Patients with significant medical problems requiring major otolaryngology procedures are at high risk for both medical and surgical complications.
To identify risk factors associated with perioperative complications in medically compromised patients undergoing major otolaryngology procedures.
Ninety-three consecutive patients with significant comorbid medical illnesses (eg, diabetes, hypertension) undergoing major head and neck surgical procedures were referred to a medical consultation center for preoperative assessment and medical management. Patient and surgical characteristics as well as perioperative complications were identified and recorded. Univariate and multivariate analyses were performed to determine which characteristics were associated with complications.
Thirty-two patients (34%) had postoperative complications. Twenty-six patients (28%) had serious medical complications, and 18 (19%) had surgical complications. No deaths occurred in the study population. On univariate analysis, the factors associated with all complications included history of hepatitis, flap reconstruction, oncologic surgery, preoperative radiation therapy, preoperative gastrostomy placement, intraoperative transfusion, anesthesia time (≥8 hours), and those with greater intraoperative fluid replacement and estimated blood losses. Only anesthesia time (≥8 hours) remained independently significant on multivariate analysis. A history of hepatitis and prolonged anesthesia time were the only independent predictors of medical complications. The only independent predictor of surgical complications was the volume of intraoperative fluid administered.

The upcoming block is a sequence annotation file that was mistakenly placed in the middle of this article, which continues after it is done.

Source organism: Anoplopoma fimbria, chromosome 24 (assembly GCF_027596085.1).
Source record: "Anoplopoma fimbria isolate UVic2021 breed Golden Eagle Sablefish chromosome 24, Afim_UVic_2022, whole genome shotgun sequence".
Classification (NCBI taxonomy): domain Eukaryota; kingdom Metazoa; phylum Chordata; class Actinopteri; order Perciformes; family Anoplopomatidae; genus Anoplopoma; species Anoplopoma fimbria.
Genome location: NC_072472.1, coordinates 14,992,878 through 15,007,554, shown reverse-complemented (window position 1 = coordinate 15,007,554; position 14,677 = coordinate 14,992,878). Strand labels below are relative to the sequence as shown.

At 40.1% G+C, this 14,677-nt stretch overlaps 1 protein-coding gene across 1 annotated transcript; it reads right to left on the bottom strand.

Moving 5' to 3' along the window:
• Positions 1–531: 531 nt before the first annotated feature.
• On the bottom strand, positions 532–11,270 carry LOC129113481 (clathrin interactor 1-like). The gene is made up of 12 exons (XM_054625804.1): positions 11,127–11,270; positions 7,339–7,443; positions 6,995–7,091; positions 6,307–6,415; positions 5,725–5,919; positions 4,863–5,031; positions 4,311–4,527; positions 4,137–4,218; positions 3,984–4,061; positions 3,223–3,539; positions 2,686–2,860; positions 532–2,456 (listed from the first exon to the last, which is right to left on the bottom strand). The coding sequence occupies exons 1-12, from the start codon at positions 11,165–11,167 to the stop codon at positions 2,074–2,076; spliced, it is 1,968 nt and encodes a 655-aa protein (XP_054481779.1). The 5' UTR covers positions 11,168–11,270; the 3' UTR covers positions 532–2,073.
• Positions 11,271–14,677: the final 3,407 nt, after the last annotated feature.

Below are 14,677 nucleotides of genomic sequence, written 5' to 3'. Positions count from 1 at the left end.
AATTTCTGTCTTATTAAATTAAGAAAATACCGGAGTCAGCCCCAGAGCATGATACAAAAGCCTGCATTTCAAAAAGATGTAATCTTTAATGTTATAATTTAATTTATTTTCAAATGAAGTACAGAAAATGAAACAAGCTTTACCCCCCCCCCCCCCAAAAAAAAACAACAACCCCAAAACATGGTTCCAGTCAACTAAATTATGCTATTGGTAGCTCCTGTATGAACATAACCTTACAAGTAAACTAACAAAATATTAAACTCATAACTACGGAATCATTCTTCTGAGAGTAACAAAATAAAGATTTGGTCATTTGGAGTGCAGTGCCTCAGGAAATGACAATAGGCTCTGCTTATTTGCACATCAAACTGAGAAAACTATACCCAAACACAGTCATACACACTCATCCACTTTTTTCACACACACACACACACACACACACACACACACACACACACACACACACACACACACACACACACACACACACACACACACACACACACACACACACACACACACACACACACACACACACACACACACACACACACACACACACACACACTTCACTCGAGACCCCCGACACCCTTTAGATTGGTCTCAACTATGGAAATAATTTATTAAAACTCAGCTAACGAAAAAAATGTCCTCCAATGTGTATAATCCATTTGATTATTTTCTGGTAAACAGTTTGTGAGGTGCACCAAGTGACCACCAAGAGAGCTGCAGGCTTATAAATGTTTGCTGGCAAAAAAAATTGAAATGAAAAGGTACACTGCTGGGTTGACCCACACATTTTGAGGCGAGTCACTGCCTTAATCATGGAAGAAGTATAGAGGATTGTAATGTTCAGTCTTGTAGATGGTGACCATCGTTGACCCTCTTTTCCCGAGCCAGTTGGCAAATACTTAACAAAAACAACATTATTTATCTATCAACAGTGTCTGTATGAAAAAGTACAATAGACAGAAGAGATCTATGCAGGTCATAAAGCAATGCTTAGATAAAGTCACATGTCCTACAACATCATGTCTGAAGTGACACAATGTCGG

Prolonged anesthesia times of 8 hours or more, a history of hepatitis, and large-volume intraoperative fluid resuscitations predicted adverse outcomes. Special care must be taken in counseling these patients preoperatively and in caring for them during their operative and postoperative course.